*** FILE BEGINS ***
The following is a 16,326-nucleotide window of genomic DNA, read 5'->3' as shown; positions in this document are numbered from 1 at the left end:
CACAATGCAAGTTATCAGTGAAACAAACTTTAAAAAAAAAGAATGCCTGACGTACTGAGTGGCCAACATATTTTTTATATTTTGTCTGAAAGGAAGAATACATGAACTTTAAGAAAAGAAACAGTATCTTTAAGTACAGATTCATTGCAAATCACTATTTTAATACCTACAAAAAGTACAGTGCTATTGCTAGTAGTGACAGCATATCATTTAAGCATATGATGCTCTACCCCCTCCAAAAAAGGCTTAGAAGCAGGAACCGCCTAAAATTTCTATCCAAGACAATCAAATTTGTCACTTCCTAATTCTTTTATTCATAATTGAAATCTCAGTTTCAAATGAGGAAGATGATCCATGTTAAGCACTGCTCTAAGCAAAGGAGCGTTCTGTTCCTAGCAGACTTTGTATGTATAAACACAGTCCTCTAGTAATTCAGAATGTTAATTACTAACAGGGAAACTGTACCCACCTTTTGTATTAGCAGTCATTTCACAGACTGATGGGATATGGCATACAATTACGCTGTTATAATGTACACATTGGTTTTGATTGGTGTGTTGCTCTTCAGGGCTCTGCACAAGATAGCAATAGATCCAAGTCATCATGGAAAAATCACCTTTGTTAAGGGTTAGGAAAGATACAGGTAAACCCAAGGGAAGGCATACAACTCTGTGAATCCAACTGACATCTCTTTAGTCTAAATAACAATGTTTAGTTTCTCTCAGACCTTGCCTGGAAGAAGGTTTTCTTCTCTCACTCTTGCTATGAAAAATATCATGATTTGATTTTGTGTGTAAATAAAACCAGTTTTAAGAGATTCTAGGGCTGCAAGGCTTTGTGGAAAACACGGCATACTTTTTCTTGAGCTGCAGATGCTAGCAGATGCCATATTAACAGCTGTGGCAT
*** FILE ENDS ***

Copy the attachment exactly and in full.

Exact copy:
The following is a 16,326-nucleotide window of genomic DNA, read 5'->3' as shown; positions in this document are numbered from 1 at the left end:
CACAATGCAAGTTATCAGTGAAACAAACTTTAAAAAAAAAGAATGCCTGACGTACTGAGTGGCCAACATATTTTTTATATTTTGTCTGAAAGGAAGAATACATGAACTTTAAGAAAAGAAACAGTATCTTTAAGTACAGATTCATTGCAAATCACTATTTTAATACCTACAAAAAGTACAGTGCTATTGCTAGTAGTGACAGCATATCATTTAAGCATATGATGCTCTACCCCCTCCAAAAAAGGCTTAGAAGCAGGAACCGCCTAAAATTTCTATCCAAGACAATCAAATTTGTCACTTCCTAATTCTTTTATTCATAATTGAAATCTCAGTTTCAAATGAGGAAGATGATCCATGTTAAGCACTGCTCTAAGCAAAGGAGCGTTCTGTTCCTAGCAGACTTTGTATGTATAAACACAGTCCTCTAGTAATTCAGAATGTTAATTACTAACAGGGAAACTGTACCCACCTTTTGTATTAGCAGTCATTTCACAGACTGATGGGATATGGCATACAATTACGCTGTTATAATGTACACATTGGTTTTGATTGGTGTGTTGCTCTTCAGGGCTCTGCACAAGATAGCAATAGATCCAAGTCATCATGGAAAAATCACCTTTGTTAAGGGTTAGGAAAGATACAGGTAAACCCAAGGGAAGGCATACAACTCTGTGAATCCAACTGACATCTCTTTAGTCTAAATAACAATGTTTAGTTTCTCTCAGACCTTGCCTGGAAGAAGGTTTTCTTCTCTCACTCTTGCTATGAAAAATATCATGATTTGATTTTGTGTGTAAATAAAACCAGTTTTAAGAGATTCTAGGGCTGCAAGGCTTTGTGGAAAACACGGCATACTTTTTCTTGAGCTGCAGATGCTAGCAGATGCCATATTAACAGCTGTGGCAT